Stand up for Open Standards - and ODF

Around a month ago, I wrote a post about an interesting proposal from the Cabinet Office to standardise on HTML and ODF (plus a couple of minor formats) as part of its “Sharing or collaborating with government documents" project. As well...

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Around a month ago, I wrote a post about an interesting proposal from the Cabinet Office to standardise on HTML and ODF (plus a couple of minor formats) as part of its “Sharing or collaborating with government documents" project. As well as those recommendations, this was also notable for the extremely open way in which the policy had been formulated. That included soliciting yet more feedback on the plans.

Back in January, I urged people to do that, since this call represents the best opportunity we have yet finally to get ODF supported by government in the way it deserves, with all the benefits of open standards and lack of lock-in that this implies. I’m please to see that people have indeed responded (not, I hasten to add, because of my call...), and we now have a large number of comments broadly supporting the move to a main document standard.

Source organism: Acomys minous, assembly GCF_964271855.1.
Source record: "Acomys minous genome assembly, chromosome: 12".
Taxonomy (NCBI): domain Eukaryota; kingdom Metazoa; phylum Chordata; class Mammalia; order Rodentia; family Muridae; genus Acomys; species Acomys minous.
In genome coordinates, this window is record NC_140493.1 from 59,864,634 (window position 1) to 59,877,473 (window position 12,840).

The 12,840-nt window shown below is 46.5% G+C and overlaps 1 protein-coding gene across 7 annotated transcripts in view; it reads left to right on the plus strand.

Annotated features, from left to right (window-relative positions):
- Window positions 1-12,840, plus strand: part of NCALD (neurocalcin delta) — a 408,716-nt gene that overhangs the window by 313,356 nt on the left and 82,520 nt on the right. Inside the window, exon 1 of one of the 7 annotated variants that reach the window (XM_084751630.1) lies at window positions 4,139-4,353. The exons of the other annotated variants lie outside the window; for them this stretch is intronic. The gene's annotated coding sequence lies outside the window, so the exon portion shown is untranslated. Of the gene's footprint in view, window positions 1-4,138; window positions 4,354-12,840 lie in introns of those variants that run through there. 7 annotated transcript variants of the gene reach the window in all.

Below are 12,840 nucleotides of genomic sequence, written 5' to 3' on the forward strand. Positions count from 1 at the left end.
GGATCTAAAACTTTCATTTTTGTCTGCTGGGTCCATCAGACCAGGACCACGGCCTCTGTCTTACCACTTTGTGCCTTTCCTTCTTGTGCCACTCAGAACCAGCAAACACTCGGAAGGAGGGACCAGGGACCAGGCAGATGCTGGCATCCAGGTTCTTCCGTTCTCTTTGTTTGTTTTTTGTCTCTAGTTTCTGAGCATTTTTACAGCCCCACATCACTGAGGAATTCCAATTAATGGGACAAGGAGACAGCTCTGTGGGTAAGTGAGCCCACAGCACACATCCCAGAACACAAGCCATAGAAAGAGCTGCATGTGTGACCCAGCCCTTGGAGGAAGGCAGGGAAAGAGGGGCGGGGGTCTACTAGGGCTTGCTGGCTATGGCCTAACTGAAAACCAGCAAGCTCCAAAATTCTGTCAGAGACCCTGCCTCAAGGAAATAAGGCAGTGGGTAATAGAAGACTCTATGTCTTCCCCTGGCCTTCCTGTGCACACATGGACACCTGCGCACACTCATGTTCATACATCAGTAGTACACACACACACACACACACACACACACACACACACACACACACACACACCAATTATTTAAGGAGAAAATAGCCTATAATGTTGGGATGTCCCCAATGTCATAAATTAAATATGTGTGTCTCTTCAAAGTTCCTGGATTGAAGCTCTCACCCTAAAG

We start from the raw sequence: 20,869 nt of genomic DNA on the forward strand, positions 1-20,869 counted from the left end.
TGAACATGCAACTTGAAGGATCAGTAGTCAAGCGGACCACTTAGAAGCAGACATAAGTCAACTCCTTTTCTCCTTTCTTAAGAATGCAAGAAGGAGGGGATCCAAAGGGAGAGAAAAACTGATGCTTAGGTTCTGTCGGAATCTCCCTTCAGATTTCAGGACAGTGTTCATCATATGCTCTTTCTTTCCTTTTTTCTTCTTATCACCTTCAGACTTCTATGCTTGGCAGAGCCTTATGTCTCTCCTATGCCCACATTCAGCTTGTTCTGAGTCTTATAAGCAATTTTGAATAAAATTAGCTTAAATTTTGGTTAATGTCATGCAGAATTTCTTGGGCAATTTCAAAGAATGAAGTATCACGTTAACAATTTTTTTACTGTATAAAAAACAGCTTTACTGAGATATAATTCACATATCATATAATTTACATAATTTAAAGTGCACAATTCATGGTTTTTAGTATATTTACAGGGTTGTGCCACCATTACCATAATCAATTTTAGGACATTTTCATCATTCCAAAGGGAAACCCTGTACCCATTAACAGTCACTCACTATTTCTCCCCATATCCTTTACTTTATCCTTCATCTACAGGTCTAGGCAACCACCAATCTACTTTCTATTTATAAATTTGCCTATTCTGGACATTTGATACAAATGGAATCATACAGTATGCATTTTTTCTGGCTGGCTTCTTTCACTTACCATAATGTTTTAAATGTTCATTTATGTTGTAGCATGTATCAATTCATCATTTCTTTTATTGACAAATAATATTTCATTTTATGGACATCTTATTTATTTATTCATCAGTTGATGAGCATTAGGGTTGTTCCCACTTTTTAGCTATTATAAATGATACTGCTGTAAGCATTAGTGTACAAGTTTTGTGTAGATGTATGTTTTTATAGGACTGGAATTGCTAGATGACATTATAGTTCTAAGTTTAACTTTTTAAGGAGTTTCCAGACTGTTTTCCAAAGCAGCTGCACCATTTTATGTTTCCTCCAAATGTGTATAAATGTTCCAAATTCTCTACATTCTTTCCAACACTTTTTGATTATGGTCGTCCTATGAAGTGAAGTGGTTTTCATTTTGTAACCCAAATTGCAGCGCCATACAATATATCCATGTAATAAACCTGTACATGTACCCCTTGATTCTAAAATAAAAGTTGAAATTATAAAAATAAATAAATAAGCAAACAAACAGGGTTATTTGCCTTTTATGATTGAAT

Given the consultation closes on Wednesday (not really clear if that’s Wednesday evening or Tuesday evening – might be best to assume the latter) , I’d like to urge anyone who hasn’t already offered their thoughts to do so. It’s very easy (registration takes about a minute), and it’s very informal: you just type in your thoughts, then submit. These don’t need to be long and complex; lots of people have written pretty much what I did, a short comment to the effect that they support the proposal:

I think the emphasis on digital by default is absolutely correct, as is the implication that HTML should be the default format for browser-based editable text. This then leaves those other situations where for whatever reason browser-based solutions are not available, and here the choice must clearly be truly open standards to avoid vendor lock-in and to promote wide interoperability. Again, that leads inevitably to ODF as the default format, as suggested in the proposal.

It really can be that short – or even shorter – so there’s no excuse for not taking five minutes to support open standards in the UK.

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